Table 13: Daily Social Media Usage Under 30
Table 14: Weekly Social Media Tools Usage by Under 30s
|Daily||Weekly||At Least Weekly||Percentage|
Analysis of the Benefits, Risks and Challenges from Using Social Media Tools in the Work
The survey results determined that when evaluating the benefits of using Social Media tools in the workplace there was a high level of agreement with many of the benefits that were identified in the literature review. Increasing employee retention was one area that showed only an overall agreement level of less than 33% (see Table 8). These results could be due to this particular area requiring further research to support the work that has already been produced by Lavenda & Pandey (2008) and Mossholder et al (2005).
The responses pertaining to the risks and challenges that may arise from the usage of social media in the workplace are presented in Table 9. The data in Table 15 has combined the responses for the three groups of risks and combined the data for (a) the neither agree nor disagree and unsure responses and (b) the disagree and strongly disagree responses. The results show that the respondents have a considerably higher level of agreement with the risks and challenges in Group A than in Group B, and also have a considerably higher level of agreement with the risks and challenges in Group B than in Group C.
Table 15: Risks and Challenges Associated with Using Social Media in the Workplace-II
|Group||Risks and Challenges||Strongly Agree||Agree||Neither Agree or Disagree or Unsure||Disagree or Strongly Disagree||Total|
|A||Divulging of confidential information
outside the organization
and breaches of security
|B||The organization itself being
unaware of their use, wasting
employee time and loss of control
|C||Reducing trust and use of the
tools being incompatible with
the culture of the organization
Table 16 categorizes the threats posed to organizations where social media usage is prevalent. The respondents to the survey are indicating that the external threats are the most significant, followed by the internal process threats, with the internal cultural threats being seen as being the least significant group.
Table 16: Risk Categories
|Nature of Threat||Risks Identified in Literature||Summary|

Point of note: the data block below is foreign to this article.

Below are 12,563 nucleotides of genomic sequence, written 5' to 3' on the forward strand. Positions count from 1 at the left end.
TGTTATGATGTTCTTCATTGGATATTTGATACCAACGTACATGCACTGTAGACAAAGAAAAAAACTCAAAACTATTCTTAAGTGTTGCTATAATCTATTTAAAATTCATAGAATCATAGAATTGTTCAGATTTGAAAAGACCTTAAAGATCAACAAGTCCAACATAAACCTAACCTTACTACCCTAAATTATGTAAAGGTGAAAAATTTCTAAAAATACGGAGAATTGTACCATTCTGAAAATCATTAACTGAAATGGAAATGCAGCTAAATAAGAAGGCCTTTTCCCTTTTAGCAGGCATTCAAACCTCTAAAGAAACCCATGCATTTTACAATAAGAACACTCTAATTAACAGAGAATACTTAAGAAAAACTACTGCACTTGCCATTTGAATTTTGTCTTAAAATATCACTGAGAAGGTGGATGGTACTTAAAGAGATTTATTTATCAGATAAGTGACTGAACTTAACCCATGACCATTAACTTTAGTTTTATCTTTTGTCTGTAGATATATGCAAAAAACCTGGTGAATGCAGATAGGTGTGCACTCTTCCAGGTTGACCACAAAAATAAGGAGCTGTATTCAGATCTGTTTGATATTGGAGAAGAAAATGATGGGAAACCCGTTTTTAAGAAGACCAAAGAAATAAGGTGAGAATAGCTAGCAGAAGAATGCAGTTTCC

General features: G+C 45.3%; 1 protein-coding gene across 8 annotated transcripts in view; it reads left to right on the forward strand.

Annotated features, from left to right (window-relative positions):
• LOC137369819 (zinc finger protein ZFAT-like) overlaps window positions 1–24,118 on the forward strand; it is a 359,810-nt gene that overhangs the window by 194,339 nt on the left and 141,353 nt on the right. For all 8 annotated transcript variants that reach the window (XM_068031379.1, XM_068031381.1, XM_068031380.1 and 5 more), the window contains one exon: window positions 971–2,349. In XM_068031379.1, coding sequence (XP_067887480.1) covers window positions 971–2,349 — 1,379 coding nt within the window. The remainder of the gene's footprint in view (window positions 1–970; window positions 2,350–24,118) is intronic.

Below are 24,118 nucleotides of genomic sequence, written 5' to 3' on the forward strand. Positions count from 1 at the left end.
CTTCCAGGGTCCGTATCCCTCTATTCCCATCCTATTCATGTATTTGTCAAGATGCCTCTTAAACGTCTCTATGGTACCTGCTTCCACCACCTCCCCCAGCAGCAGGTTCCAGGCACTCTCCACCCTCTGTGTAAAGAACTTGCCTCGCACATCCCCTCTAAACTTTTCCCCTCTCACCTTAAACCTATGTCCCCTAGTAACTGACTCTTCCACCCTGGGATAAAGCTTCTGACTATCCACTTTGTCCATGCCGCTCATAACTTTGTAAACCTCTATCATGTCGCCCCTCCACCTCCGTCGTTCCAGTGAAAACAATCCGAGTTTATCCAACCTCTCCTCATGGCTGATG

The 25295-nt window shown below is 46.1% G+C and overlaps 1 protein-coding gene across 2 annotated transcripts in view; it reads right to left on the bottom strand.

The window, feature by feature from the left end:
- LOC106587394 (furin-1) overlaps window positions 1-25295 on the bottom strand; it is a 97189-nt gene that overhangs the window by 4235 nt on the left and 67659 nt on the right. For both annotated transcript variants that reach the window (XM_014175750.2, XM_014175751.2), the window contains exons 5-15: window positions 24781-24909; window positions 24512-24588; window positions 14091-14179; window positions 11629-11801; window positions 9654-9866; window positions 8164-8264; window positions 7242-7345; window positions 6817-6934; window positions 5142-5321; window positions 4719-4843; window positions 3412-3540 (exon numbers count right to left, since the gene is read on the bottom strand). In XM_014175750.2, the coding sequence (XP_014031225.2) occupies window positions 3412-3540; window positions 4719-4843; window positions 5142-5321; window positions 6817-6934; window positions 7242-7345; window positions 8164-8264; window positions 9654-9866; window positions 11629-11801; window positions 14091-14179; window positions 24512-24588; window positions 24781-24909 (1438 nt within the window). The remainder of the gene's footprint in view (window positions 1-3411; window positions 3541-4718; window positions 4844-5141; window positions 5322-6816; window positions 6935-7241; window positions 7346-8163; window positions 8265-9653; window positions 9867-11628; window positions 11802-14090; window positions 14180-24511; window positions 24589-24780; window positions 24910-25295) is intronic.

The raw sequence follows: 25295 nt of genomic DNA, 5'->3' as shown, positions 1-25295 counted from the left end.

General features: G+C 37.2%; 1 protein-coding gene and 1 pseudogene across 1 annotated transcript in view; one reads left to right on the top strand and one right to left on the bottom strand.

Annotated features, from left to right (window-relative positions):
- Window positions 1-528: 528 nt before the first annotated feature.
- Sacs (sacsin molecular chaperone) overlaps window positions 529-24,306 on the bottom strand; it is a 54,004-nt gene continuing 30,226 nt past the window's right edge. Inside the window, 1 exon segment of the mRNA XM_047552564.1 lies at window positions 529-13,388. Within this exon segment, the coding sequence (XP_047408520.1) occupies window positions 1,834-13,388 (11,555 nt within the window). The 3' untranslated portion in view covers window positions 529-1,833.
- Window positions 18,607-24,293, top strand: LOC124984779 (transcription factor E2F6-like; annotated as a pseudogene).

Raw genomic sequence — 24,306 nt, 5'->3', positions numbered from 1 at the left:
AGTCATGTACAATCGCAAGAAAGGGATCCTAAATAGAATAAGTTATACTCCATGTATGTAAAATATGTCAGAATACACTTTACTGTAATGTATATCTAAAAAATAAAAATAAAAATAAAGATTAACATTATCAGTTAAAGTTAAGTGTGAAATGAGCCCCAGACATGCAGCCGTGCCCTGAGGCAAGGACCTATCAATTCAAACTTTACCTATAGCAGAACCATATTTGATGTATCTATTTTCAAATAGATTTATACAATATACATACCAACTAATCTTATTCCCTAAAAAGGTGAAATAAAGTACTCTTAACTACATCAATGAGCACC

||High level of agreement
(77.3%) and very low level of
||Slightly lower level of agreement (64.1%), but growing
level of neither agreeing nor
being unsure (25.8%)
||Lowest level of agreement
(41.7%) and highest level of
neither agreeing nor being unsure (44.7%)
The survey conclusions that were drawn are that when it comes to evaluating the perceived benefits of social media usage in the workplace, the issues where respondents did not have a high level agreement with the literature were:
- The use of social media tools reducing trust within an organization
- The use of social media tools not being compatible with the organizational culture
- The use of social media tools enhancing employee retention
Amongst the group of professionals that were surveyed there appears to be common use of social media. They seemed to understand many of the issues surrounding social media usage in the workplace. Facebook was identified as the most frequently used social media tool,
with Twitter, SnapChat,Tumblr, LinkedIn and Bebo being used very infrequently by this group, suggesting that these would not be good social media tools to use in marketing campaigns aimed at this group. Across all of the social media tools surveyed, Wikis were the only tool where there appeared to be a significant difference in the frequency of their use between female and male respondents. One interesting finding that emerged from looking at the frequency of usage of the social media tools is that what constitutes frequent use on one social media platform may be different to what constitutes frequent use of another social media platform. This aspect of this topic could be the basis for further research. Other areas identified for further study are the appropriateness of the use of social media in CRM, in particular the choice of social media tool.